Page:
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|Title:||Only mass lesions increase intracranial pressure in rats after lateral fluid percussion brain injury and secondary hypoxia|
|Citation:||Journal of Neurotrauma, 2009; 26(8):A-54|
|Publisher:||Mary Ann Liebert|
|Conference Name:||Joint Symposium of The National and International Neurotrauma Societies (2nd : 2009 : Santa Barbara, California)|
|Levon Gabrielian, Stephen Helps, Jane Mathias, Robert Vink|
|Abstract:||Traumatic brain injury (TBI) remains a significant cause of death and disability in the community, thus representing an important and costly public health problem. Head injury often results in raised intracranial pressure (ICP) frequently coupled with secondary hypoxia. More than 50 percent of all deaths caused by TBI are related to secondary brain tissue oedema causing increased ICP and reduced cerebral perfusion pressure. To date, there is no effective pharmacological treatment for raised ICP after TBI, partly because widely used animal models of TBI may not replicate many of the physiological responses that are observed in human TBI. The aim of the current study was to investigate the ICP response in rats subjected to both fluid-percussion induced TBI alone and TBI coupled with secondary hypoxia. Adult male Sprague-Dawley rats (n=40) were subjected to brain trauma by lateral fluid percussion injury alone (2.6 atm), (n=5) or lateral fluid percussion injury coupled with secondary hypoxia (n=28) to simulate the effects of post-traumatic apnoea. Intracranial pressure was monitored using a Codman ICP Express monitor for 4h commencing 1–2 mins after TBI. To simulate the effects of post-traumatic apnoea, a subgroup of animals were subjected to 15min and 30min secondary hypoxia (8% and 11% O2 and 92% and 89% N2 accordingly) immediately after the trauma, and subsequently returned to normoxic conditions (30%O2 and 70%N2). TBI alone or coupled with hypoxia did not result in any significant increase of ICP in rats. However, a subgroup of rats with intracranial bleeding (mass lesions) showed some increase of ICP which varied depending on the level of intracranial bleeding. The presence of a mass lesion was critical for development of increased ICP in rats following TBI. Our results suggest that rats are a poor model for the characterization of ICP responses following TBI, and consequently inappropriate for the development of therapies targeting ICP. Although the reasons are currently unknown, we speculate that rats may be able to compensate for the intracranial expansion associated with cerebral oedema along their craniospinal axis. We therefore conclude that ICP responses after TBI, and the development of interventional therapies, should be explored in other species.|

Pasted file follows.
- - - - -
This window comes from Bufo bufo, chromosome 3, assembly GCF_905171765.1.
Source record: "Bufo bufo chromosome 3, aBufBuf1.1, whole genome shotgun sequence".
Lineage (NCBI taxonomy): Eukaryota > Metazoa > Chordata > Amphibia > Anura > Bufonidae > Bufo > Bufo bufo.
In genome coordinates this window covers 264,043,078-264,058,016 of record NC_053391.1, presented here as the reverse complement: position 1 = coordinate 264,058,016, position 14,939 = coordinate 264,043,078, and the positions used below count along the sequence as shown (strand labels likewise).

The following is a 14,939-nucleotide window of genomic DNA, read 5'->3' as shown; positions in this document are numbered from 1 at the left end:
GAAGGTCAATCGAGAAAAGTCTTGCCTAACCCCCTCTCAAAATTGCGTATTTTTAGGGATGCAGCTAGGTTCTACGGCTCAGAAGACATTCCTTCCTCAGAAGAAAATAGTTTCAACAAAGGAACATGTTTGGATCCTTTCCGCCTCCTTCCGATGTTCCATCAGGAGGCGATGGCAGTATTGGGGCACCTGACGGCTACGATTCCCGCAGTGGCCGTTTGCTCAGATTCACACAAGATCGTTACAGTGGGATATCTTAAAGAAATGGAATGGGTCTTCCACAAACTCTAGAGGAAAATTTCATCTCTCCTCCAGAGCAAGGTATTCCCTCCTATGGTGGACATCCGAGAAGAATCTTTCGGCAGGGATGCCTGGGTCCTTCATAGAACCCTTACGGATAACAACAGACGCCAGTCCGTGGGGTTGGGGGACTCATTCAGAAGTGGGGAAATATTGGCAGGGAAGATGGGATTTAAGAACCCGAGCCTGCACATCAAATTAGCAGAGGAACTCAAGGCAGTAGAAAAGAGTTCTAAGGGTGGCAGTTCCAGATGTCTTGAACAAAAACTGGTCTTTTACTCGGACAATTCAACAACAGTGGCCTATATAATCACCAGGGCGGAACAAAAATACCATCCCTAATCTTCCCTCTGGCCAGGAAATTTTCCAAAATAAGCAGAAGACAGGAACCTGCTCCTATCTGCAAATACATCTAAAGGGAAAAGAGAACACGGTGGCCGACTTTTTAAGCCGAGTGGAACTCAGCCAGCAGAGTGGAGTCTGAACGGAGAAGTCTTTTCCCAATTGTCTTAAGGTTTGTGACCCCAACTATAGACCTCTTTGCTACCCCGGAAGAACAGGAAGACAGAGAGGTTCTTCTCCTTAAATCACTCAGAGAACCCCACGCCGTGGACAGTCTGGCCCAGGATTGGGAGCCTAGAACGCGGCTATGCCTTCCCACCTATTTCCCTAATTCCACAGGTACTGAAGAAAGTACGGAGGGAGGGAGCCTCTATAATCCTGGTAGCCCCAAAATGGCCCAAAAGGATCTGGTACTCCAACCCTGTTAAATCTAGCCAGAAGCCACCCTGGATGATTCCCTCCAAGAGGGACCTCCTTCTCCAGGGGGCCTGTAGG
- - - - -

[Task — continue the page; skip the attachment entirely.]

|Description:||Abstracts from The Second Joint Symposium of The National and International Neurotrauma Societies, September 7–11, 2009 Santa Barbara, CA:A-54|
|Rights:||© Mary Ann Liebert, Inc.|
|Appears in Collections:||Psychology publications|
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